IAP2 Canada is a partnering organization: IAP2 Canada is an entity that is, has been, and will be in the future, involved with various types or forms of collaboration. We are a partnering organization that needs to be a good and smart partner. We need to model effective partnership practice. But given that collaboration is resource- and time-intensive, we will need to make choices. We can’t partner with everyone on everything. We need to avoid collaboration overload. We also need to be able to align form with function when it comes to our collaborative efforts (e.g., why build a big lumbering partnership complete with MOUs and policies and procedures when a more nimble sharing and learning structure might have sufficed?) .
Now that I have been in the IAP2 saddle for a few months, I am starting to ask myself some basic questions about collaboration and our organization. I don’t have all the answers but I suspect that between us we do have many of them: which existing collaborative relationships are or have been most fruitful and why? Are they all giving IAP2 Canada a synergistic bounce (whereby 1+1 = > 2)? Can under-performing relationships be repaired, or is it time to reinvent or even retire some of them? What other potential collaborators are out there (Note: while attending the Institute of Public Administration of Canada’s (IPAC) national conference last week – where policy innovation was a key macro theme, and where the need for better and deeper connections between policy-makers and the public was consistently stressed – I wondered, ‘could there be a future relationship between IAP2 Canada and IPAC?’). But do we have the internal capacity to take on new partnership work? How many collaborative projects can we become involved with before we exhaust our human resources? How can we build appropriate and simple structures that allow us to learn from and work with key partners on select issues, while not over-taxing the volunteers that make IAP2 Canada a success?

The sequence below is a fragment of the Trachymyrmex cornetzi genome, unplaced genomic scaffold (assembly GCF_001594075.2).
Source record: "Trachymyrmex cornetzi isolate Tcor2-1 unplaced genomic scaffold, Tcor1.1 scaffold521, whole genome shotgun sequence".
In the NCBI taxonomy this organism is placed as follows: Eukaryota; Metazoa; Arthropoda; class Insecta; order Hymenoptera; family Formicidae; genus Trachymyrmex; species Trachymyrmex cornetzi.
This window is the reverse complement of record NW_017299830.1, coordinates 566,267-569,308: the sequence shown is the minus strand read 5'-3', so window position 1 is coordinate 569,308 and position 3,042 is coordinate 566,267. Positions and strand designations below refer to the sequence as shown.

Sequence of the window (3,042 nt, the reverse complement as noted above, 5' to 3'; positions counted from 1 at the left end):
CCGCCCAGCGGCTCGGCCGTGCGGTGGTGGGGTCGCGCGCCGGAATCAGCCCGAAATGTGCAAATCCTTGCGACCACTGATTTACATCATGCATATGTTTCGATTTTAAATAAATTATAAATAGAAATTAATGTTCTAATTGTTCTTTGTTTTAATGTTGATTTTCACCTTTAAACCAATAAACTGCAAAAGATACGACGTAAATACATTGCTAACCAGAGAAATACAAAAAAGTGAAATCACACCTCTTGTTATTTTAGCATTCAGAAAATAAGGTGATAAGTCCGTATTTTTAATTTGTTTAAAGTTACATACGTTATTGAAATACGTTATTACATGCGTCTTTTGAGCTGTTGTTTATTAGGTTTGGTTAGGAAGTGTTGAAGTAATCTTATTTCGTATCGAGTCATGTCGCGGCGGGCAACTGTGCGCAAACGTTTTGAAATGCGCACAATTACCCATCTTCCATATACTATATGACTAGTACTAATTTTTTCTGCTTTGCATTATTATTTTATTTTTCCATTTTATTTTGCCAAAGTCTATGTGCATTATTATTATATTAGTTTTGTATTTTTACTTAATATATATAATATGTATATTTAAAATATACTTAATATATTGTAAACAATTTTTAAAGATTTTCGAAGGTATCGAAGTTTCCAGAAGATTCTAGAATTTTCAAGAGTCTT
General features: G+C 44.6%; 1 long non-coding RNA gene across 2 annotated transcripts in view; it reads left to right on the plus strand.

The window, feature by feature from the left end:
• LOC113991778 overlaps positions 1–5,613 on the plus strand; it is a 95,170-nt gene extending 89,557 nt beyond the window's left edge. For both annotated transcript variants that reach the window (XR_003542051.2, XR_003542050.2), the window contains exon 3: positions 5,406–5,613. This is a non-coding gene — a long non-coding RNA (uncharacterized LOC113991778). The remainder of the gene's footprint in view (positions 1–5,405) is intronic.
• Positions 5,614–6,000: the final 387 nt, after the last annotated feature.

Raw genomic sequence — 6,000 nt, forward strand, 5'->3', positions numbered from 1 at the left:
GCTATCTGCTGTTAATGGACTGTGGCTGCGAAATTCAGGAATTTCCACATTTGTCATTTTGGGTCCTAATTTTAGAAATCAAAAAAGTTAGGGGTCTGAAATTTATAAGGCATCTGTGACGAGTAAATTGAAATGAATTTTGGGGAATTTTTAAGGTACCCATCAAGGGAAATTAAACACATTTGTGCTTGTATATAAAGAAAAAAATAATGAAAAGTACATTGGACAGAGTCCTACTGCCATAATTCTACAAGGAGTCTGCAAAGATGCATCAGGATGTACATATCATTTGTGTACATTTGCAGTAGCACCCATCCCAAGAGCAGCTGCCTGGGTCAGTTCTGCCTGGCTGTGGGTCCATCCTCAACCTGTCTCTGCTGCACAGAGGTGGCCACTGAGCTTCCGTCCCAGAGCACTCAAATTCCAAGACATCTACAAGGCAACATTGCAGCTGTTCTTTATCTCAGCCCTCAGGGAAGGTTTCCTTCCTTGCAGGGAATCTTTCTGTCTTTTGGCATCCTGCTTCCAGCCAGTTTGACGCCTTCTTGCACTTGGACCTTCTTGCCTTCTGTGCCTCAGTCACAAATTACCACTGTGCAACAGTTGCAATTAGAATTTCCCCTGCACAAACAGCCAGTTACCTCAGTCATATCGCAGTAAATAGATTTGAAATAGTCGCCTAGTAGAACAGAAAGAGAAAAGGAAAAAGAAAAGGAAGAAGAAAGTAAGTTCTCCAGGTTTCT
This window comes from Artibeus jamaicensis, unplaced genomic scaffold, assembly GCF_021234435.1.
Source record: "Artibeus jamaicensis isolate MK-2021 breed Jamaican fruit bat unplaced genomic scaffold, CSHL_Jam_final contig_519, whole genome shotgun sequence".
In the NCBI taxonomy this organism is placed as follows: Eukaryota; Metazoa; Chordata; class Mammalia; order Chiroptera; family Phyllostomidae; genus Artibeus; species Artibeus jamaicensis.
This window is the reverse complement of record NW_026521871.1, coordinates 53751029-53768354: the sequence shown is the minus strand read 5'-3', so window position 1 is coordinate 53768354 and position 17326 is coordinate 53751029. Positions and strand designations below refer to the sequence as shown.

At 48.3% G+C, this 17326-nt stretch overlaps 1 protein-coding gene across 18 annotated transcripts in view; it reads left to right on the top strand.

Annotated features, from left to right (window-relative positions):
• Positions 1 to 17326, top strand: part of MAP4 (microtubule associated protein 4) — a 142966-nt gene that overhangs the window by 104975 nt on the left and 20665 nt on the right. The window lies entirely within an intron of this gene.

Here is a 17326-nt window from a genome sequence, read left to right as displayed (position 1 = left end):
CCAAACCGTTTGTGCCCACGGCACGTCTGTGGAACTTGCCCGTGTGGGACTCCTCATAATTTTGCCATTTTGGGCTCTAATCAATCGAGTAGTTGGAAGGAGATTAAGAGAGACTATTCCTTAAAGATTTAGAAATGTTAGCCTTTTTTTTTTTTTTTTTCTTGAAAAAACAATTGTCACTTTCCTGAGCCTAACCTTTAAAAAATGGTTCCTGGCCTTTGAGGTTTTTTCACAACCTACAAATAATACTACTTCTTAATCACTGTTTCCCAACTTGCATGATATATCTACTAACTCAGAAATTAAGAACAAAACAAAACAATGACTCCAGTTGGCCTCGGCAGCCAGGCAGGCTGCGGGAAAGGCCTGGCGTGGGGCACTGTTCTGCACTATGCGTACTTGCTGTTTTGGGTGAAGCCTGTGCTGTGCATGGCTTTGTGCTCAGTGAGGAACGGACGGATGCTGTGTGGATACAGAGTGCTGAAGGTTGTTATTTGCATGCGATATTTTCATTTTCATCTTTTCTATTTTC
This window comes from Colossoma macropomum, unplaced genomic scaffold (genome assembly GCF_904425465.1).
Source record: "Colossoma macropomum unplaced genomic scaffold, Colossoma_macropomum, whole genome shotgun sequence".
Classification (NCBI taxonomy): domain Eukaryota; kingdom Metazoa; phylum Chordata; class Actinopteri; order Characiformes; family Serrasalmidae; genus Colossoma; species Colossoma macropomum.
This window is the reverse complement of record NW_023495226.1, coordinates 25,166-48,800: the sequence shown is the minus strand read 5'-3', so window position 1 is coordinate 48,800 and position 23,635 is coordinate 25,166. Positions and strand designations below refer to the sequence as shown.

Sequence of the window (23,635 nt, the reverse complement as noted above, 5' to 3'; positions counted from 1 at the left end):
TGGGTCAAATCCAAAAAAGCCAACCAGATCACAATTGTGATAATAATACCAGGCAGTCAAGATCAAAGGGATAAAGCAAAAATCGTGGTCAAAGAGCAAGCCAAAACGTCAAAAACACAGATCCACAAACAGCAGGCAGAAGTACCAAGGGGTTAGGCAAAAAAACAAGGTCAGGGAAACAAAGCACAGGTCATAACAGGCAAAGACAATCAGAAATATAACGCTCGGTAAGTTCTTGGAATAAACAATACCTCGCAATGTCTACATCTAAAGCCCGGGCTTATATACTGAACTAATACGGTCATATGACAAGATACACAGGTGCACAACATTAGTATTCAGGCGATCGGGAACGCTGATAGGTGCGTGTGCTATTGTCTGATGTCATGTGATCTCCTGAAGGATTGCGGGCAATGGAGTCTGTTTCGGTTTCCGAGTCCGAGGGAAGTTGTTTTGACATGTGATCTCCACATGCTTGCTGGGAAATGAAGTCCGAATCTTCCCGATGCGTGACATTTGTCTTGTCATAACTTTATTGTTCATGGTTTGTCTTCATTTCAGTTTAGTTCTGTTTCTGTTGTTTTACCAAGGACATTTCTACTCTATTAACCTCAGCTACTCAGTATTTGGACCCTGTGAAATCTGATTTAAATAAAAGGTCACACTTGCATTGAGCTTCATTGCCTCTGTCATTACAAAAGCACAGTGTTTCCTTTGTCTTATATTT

Going forward, I hope to incent a dialogue about these and other ‘collaboration questions’ among my Board colleagues. I hope to help IAP2 Canada ensure it remains or becomes involved with high-performing partnerships. I want to find out if there is any desire among our membership for enhanced collaboration capacity-building opportunities, whereby participants can ‘beef-up’ their partnership design, brokering, diagnostic and problem-solving skills. I’d like to float the idea of IAP2 Canada engaging in some ‘collaborative research’ on P2 themes. More generally I hope to highlight the importance and potential of inter-organizational collaboration in a P2 context, because in my view, practitioners with strong collaboration-building and -supporting skills are particularly good P2 practitioners.